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Wiretap Decision Aims at Feds, Not Carriers

While most of us were in the throes of a self-induced butter/sugar-diet coma between Christmas and New Years', the 9th Circuit Court of Appeals announced two important decisions, covering a number of consolidated cases on the issue of warrantless wiretapping. The program, under which telecommunications service companies conducted warrantless eavesdropping on American citizens at the direction of the National Security Administration (NSA), allowed access to both domestic and international telephone communications and emails without warrant. These actions, which were initially were disclosed in 2005 by the New York Times, and confirmed by the President in early 2006, were originally approved by President George W. Bush, shortly after the tragic events of 9/11.

Initially when the Foreign Intelligence Surveillance Act (FISA, Pub.L. 95-511, 92 Stat. 1783, October 25, 1978) was enacted, it contained provisions which explicitly prohibited warrantless wiretapping. Given that the law was originally drafted in 1978 in the post-Watergate era, this is not surprising. Disregarding the law under the banner of national security, the administration of George W. Bush allowed for warrantless wiretaps, and only afterwards was FISA modified to allow for protection for those entities who partnered with the government without meeting the standards that had previously been in place to protect individual rights.

Thirty-three cases were consolidated and included in the decision abbreviated to Hepting v. AT&T Corp., (see which addressed the constitutionality of several provisions of the Foreign Intelligence Surveillance Act (FISA) and, most notably its 2008 amendments, which provided immunity for those telecommunications companies that provided access to their customer's information. The government had argued that it has the right to warrantless actions because of the overwhelming need to protect state secrets, but the Court disagreed. In fact, the bottom line of this decision is that the government can grant immunity to its "business accomplices," but not to itself on the grounds of "state secrets." If the constitutionality of such action is to be challenged, the courts provide the most effective way to make such challenges. So if you have a cause of action, take it to the government, not to AT&T!!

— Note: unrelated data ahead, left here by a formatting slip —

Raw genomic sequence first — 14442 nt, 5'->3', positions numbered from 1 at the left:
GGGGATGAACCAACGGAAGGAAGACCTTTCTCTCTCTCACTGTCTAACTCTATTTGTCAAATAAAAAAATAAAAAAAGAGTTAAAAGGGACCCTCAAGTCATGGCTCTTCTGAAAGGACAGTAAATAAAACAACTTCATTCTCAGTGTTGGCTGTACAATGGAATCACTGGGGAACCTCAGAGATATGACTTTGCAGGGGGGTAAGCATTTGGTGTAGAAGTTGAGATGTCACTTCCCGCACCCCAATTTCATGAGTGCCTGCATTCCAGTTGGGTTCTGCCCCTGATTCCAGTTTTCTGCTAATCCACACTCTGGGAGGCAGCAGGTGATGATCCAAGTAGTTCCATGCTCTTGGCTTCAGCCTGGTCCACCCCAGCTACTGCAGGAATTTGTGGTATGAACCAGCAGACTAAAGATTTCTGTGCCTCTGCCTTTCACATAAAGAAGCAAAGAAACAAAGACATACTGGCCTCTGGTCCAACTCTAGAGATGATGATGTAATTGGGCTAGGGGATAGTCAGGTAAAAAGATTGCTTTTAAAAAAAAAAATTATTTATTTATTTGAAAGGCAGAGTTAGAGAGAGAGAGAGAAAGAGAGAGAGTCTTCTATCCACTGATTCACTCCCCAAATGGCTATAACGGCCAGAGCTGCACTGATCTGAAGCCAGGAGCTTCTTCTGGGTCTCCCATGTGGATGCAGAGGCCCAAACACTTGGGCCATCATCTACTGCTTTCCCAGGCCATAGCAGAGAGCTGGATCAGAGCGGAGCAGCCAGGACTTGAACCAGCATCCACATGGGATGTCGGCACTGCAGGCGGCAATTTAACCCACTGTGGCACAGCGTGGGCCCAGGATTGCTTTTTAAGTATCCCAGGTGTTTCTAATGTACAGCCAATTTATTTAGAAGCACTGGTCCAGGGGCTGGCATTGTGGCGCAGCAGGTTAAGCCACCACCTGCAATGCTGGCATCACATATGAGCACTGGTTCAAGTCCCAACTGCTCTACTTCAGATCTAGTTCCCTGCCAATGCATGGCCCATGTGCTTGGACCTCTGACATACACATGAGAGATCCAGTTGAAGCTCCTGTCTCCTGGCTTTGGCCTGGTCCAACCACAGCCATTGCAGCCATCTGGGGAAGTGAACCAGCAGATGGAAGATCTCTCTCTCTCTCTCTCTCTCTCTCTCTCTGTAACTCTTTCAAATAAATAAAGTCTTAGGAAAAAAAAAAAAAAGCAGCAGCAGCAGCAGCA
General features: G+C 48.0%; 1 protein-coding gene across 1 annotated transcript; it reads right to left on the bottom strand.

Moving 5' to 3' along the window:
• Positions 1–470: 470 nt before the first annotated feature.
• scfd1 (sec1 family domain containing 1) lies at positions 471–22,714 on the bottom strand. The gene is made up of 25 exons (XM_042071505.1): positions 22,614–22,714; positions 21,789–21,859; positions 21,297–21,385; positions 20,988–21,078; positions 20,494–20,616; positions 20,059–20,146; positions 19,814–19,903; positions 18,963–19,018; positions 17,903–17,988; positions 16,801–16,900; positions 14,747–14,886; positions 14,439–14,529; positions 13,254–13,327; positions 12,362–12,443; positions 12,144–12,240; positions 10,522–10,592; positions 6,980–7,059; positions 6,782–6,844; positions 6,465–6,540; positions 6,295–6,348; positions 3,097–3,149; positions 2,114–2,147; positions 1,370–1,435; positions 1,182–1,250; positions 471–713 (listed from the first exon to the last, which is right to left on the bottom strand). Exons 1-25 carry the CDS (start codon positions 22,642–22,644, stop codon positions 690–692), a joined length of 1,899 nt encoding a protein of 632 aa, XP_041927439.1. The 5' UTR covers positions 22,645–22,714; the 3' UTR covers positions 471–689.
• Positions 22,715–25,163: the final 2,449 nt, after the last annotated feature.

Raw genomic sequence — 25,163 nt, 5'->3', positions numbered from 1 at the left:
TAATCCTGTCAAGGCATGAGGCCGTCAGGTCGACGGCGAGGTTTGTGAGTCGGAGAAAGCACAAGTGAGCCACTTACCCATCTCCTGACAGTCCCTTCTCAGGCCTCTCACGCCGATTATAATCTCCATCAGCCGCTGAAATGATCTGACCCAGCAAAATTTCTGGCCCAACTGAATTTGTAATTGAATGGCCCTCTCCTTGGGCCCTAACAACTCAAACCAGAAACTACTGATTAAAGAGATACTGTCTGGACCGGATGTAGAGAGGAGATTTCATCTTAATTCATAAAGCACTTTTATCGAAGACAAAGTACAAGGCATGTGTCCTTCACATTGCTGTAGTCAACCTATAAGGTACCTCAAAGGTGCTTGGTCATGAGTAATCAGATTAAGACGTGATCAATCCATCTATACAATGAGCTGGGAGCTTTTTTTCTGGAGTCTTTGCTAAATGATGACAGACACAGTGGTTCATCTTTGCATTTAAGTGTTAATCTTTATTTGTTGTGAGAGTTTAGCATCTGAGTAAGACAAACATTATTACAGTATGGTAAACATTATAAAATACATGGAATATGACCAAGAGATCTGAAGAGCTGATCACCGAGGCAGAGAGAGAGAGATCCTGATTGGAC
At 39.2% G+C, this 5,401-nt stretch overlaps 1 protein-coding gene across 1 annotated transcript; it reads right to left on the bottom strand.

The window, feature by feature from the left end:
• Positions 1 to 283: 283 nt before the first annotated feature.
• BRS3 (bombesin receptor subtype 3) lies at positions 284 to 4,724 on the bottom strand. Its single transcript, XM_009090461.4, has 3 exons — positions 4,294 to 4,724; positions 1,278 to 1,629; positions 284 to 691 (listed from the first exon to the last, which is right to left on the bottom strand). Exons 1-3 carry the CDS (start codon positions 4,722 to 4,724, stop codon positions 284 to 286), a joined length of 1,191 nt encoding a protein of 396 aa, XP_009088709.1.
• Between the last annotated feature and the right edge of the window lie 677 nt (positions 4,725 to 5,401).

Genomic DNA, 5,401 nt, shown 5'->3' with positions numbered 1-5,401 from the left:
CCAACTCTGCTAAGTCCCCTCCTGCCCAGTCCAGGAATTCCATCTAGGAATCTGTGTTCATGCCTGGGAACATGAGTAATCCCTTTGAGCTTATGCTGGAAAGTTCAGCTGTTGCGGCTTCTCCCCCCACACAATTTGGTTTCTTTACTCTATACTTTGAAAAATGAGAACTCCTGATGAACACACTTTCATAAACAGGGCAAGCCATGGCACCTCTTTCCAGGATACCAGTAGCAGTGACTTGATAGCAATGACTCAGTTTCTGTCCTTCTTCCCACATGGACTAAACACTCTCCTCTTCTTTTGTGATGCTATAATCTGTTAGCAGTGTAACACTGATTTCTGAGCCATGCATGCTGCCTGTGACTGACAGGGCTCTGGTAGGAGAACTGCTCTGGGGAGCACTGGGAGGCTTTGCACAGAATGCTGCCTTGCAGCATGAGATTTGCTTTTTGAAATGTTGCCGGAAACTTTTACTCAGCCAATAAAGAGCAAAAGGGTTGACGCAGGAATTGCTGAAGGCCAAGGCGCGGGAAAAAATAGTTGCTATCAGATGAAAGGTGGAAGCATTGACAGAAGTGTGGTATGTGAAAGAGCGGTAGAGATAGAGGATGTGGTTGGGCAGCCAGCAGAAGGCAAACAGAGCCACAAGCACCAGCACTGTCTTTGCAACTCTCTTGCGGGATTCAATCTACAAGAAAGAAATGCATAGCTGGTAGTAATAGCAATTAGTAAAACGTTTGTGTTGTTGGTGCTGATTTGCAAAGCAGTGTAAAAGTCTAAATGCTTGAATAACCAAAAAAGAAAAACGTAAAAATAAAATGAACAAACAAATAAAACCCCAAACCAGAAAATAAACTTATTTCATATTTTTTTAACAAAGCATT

Two additional cases were pushed back to lower courts over other legal procedural matters raised during cases brought about as a result of the warrantless wiretaps. Specifically, the same judge who decided the previously mentioned case, also wrote on behalf of a unanimous 3-judge panel, that Carolyn Jewel and her co-plaintiff Virginia Shubert, San Francisco residents who claimed to have been harmed by the warrantless wiretapping, each had a case not based upon "generalized grievances," but that the facts and circumstances of their separate cases meet "the constitutional standing requirement of a concrete injury" (see As a result, Ms. Jewel's case has been placed back at the U.S. District Court, with instructions for the court to consider whether the government's assertion that state secrets privilege bars this litigation. In Ms. Shubert’s case, the court also pushed the case back to the District Court, but gave Ms. Shubert the opportunity to amend her complaint. For the non-legal types, this means "stay tuned."

In the meantime, if an entity, whether a business or individual, has a potential claim, it should be made against the government, not the commercial enterprise whose facilities and equipment were tapped. Providers are safe. The government, I suspect, will have more of these battles to fight.